Advantages Stylish, comfortable surroundings, good food and service
Disadvantages Quality of rooms varies - those at the front suffer with noise
|Value for Money|
It wasn’t until I was browsing for somewhere new and exciting to stay in Edinburgh that I realised that Hotel Du Vin formed part of a chain. I stayed in one in Bristol a few years back and (wrongly) assumed it was an independent boutique hotel, but a look at the company web site tells me that there are now fourteen of them around the UK, albeit all true to the boutique style and fine food and wine themes of that Bristol restaurant I visited. The locations are all reasonably historic places and (notably) there isn’t one in London at all.
The location is good for sight seeing. It’s definitely walking distance of the Royal Mile and castle and a perfect base for some of the more cultural aspects of the city, such as the Fringe Festival or the city museum. Due to Edinburgh’s rather hilly nature, a taxi is advised from the main Waverley station, or you’ll find yourself dragging your luggage up a lot of steps and/or hills. It’s located next to a reasonably busy bus route, but as it’s a one way street, buses going past are really only going out of the city. Shuttle buses from the Edinburgh airport stop relatively close by, but you still might find yourself investing in a taxi if you have a lot of luggage.The hotel is not targeted at the budget traveller. The fittings are relatively luxurious, sumptuous and tasteful and there’s something of a calming air about the place. The bistro attracts Edinburgh’s fine diners and the courtyard is a popular place for anyone to drink a glass of champagne before a visit to the theatre. It’s something of a luxury hotel, with prices to match and ideally suited to a special weekend away, where you might not be disinclined to lounge in bed on the Sunday morning or before you go out for a romantic meal and some sightseeing. It’s perfect for the business traveller too. It’s comfortable, welcoming and has high service standards to look after you whilst you’re away from home.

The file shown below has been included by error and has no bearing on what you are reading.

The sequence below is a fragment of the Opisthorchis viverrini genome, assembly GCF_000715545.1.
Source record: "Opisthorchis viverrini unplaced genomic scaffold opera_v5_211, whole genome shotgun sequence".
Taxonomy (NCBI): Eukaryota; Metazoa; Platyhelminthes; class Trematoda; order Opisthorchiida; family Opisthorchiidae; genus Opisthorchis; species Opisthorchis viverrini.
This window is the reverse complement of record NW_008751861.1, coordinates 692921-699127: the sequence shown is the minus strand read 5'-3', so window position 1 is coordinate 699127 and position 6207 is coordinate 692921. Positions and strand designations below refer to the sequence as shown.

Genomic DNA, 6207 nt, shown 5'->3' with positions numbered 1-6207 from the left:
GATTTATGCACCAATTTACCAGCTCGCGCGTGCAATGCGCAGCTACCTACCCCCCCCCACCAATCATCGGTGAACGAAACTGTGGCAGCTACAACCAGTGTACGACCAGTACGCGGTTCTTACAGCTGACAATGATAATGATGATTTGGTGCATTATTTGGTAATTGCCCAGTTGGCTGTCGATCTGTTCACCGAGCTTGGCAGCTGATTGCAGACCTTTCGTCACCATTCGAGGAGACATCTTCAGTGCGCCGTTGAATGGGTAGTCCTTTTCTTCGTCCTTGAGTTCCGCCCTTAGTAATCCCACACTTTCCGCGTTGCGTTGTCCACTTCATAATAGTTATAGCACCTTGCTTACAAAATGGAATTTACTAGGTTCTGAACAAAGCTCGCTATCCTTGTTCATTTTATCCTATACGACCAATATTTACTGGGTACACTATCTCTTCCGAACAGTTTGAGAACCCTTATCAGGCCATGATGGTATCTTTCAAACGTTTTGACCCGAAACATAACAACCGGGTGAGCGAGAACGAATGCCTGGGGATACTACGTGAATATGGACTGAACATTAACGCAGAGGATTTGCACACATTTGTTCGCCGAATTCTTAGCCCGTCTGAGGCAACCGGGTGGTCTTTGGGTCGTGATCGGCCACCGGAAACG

The Edinburgh hotel has 47 bedrooms, so is never particularly ‘over-run’ with guests. It’s a relative rabbit warren of corridors and stairways, largely as a result of the way that the building has been converted. A modest atrium occupies the central core of the hotel, with the bistro and meeting rooms occupying the ground floor, and the bedrooms taking up the other floors. If you’ve got heavy bags, you may wish to ask for assistance in getting to your room. Whilst there is a lift, there are small staircases within each of the floors that can take you by surprise. There’s also another complication to hinder navigation and that’s the fact that the bedrooms aren’t numbered. Instead, the rooms are rather quirkily named after famous wines. This is fine if you’re in ‘Krug’ but if you’re in Chateau de la Roulerie, let me tell you that the novelty soon wears off. When requesting room keys or asking for things to be charged to my room, I simply brandish my check in slip because I just can’t remember which room I’ve been given.Note also that the rooms vary quite considerably and when booking, if you are a light sleeper, you may wish to discuss this with the hotel. Rooms on the Bristo Place side of the building can suffer reasonably significant noise pollution from the road and from a rather noisy student bar that sits opposite the front of the hotel, replete with singers and guitar players that spill onto the pavement at the height of merriment. Go for rooms at the back, if at all possible, would be my advice.